This was the third leg of the 2016 Red Bull Air Race tour, and is the only one of the whole tour held over open water – and it suffered for it on Saturday, the first scheduled race day, when strong wind and waves led to the cancellation of the time trial qualifications.
After two practice sessions on Friday 3 June Muroya came first among 14 pilots, beating Matthias Dolderer (DE) into second by a fraction of a second. Muroya completed his run in 1:05:059. Dolderer flew the course in 1:05:074.
Muroya was very happy to get off to such a good start in front of his home crowd. “I was flying back and I didn’t even realize I was the top in Free Practice 2, it’s good to know!” he said after the race.
He added: “I think the track is a good setup and it felt like we were just cruising around, so tomorrow we need to do the same cruise… All the pilots are good and I hope the fans will come and watch!”
Earlier in the day Australian Matt Hall won the first practice session, setting the fastest time of the day at 1:04:072. Only Martin Sonka (CZ) showing any real competitive edge against Hall, in second place with 1:05.615.
Hall said he and his team were happy with how the day had gone. “We often fly well in the first session and we did that in Free Practice 1. We had the lines prepared and they worked out.”
“In Free Practice 2 I was slightly more conservative but only 0.5s off the pace. The best news is my back feels good. I was nervous coming here because I wasn’t sure how it would be, but I feel really confident after today.”
Because all the racing was done on Sunday instead, the pilots to use their experience and what little time on the course they could get under their belts in the two free practice sessions.
But on Sunday it was Muroya’s time of 1:04.992 that was a display of “precision and perfection even when flying under pressure” organizers said.
Muroya used the home field advantage to give him that extra spiritual boost and claimed that his fans’ support gave him an extra half a second of time in the racetrack. “The fans pushed us into the win,” he said afterwards. “It feels very special. We prepared well and the team has been working really hard.”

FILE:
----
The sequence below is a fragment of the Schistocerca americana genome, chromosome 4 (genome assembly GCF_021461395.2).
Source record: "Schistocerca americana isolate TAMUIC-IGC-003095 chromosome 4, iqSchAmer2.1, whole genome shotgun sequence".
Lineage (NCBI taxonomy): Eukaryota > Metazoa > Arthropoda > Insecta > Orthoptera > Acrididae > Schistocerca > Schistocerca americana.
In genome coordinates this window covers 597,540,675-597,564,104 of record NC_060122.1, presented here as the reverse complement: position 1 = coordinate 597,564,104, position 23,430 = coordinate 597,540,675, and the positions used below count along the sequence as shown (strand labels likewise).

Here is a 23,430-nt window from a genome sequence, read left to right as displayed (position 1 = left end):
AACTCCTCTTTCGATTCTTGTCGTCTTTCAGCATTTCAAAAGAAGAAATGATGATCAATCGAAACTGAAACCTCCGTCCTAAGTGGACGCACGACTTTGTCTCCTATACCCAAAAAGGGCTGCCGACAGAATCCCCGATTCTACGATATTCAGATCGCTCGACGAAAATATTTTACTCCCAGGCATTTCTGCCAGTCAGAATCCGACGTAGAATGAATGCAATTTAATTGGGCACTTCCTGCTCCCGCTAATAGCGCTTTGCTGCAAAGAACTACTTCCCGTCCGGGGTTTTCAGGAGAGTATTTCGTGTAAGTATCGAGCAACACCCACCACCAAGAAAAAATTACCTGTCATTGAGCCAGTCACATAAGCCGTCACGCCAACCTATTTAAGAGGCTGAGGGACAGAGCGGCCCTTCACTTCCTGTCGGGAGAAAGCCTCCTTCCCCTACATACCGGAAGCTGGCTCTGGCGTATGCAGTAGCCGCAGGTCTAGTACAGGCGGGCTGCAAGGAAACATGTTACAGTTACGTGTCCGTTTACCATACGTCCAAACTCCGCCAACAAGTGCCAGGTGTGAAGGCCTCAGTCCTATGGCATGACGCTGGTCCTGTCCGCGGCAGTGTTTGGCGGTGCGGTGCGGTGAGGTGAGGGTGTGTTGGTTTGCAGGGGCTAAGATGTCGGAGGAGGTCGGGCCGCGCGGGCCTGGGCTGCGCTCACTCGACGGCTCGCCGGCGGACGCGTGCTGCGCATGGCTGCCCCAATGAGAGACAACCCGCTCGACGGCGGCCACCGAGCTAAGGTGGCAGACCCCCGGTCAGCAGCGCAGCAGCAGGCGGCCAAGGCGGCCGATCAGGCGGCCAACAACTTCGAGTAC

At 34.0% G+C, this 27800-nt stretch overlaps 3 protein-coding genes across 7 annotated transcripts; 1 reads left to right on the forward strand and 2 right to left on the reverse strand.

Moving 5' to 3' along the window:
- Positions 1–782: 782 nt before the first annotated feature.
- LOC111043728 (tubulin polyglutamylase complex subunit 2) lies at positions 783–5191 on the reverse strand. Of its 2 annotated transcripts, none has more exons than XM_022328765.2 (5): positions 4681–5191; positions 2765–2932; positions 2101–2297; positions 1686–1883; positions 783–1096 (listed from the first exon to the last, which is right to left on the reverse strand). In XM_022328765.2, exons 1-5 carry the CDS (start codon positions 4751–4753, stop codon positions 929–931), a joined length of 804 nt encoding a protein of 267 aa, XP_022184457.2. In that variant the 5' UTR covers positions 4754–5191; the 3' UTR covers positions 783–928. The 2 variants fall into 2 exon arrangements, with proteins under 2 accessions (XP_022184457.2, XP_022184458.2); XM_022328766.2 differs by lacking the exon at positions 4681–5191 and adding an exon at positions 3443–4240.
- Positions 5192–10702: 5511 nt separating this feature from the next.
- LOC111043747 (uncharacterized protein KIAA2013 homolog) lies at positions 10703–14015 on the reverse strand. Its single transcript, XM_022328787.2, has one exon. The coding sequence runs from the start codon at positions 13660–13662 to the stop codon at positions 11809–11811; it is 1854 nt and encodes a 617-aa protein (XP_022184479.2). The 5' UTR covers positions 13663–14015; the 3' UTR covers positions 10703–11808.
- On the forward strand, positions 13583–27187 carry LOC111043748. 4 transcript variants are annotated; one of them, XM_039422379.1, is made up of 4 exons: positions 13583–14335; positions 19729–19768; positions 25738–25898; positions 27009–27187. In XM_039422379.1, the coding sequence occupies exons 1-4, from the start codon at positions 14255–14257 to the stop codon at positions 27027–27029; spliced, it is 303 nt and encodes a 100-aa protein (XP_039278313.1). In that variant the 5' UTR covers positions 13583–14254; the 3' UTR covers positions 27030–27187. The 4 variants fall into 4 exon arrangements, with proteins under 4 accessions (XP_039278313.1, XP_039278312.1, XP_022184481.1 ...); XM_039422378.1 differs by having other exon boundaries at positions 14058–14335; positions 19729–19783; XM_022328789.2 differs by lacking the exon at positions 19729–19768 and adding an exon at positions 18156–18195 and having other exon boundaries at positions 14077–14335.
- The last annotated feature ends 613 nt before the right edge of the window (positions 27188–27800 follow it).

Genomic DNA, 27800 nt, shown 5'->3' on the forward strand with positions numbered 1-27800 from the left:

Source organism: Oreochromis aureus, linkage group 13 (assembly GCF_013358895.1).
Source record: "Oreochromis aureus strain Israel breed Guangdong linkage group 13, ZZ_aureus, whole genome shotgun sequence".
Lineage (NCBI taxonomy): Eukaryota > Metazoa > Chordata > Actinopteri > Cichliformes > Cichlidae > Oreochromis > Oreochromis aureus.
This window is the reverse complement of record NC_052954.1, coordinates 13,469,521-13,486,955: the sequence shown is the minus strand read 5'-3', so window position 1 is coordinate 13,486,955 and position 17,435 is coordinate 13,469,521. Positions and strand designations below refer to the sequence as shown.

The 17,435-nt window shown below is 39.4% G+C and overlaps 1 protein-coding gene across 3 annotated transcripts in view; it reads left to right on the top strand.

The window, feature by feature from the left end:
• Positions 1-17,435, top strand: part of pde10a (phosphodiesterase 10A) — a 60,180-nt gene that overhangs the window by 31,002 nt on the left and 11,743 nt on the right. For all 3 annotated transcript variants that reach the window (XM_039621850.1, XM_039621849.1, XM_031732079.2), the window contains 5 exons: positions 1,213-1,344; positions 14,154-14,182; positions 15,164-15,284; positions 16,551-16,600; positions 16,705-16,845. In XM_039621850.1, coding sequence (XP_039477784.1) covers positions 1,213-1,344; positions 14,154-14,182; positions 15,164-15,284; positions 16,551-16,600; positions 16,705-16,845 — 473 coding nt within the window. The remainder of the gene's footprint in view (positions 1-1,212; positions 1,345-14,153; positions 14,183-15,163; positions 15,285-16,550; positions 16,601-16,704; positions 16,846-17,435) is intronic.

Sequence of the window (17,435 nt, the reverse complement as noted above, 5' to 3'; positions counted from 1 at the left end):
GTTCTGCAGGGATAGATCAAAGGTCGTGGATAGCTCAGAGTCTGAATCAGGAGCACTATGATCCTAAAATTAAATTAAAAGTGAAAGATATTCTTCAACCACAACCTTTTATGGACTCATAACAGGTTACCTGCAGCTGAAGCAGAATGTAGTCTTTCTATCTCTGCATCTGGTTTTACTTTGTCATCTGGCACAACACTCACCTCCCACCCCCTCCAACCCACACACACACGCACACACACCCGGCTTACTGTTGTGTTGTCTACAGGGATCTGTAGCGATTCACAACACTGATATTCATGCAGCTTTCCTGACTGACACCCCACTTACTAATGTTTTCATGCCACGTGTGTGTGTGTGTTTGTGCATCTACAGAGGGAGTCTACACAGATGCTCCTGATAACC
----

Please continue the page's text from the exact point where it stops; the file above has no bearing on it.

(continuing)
In the Challenger Cup – the smaller second tier (or B Class pilots) of racing where pilots learn the skill and art of air racing before graduating to the Master Class – Chile’s Cristian Bolton kept the USA’s Kevin Coleman at bay for a decisive win.
The Chilean military pilot held his nerve with a quick and clean error-free run, ultimately posting the fastest time of 1:15.747 on the coastal one-lap track.
The win scored him 10 points, which puts him fourth on the overall leaderboard after three competitions – Abu Dhabi, Austria and Japan. The USA’s Coleman is first, with a total of 24 points – he has consistently come second in all three races, scoring eight points each race.
For the Master Class, Nigel Lamb(GB) was first out of the start gate in the final four, who was looking for a 1:04 time on the track. However, Lamb ultimately couldn’t live up to his own expectations and posted a quick 1:05.734.
But Muroya was second to fly in the track, and his blistering pace put him in first place.
Two other pilots flew, but were unable to match Muroya’s 1:04.992, meaning he took the win.
“We were very close to Martin in the times, but the fans pushed us into the win,” Muroya said afterward. “I’ve been flying for 25 years and this is my first win, so it’s taken a long time, but it feels very special – it’s a big, big moment for me and the team.”
He added: “To celebrate, I might go to a noodle restaurant and have some beers!”
The podium saw Muroya, Martin Sonka (CZ) and Kirby Chambliss (US) in 1, 2, 3 spots.
The result means Muroya is now in fourth position in the series overall. Germany’s Mathias Dolderer is first, with Chambliss in second and France’s Nicolas Ivanoff in third.
Japan’s Yoshihide Muroya took his first career victory in front of 50,000 fans at his home race in Chiba, Japan at the third leg of the Red Bull Air Race 2016 on 5 June 2016.
Yoshi Muroya (JPN) Run in the Best 4
Link to photos & gallery: Red Bull Air Race 2016 (Chiba)
All Videos: Courtesy of Red Bull Content Pool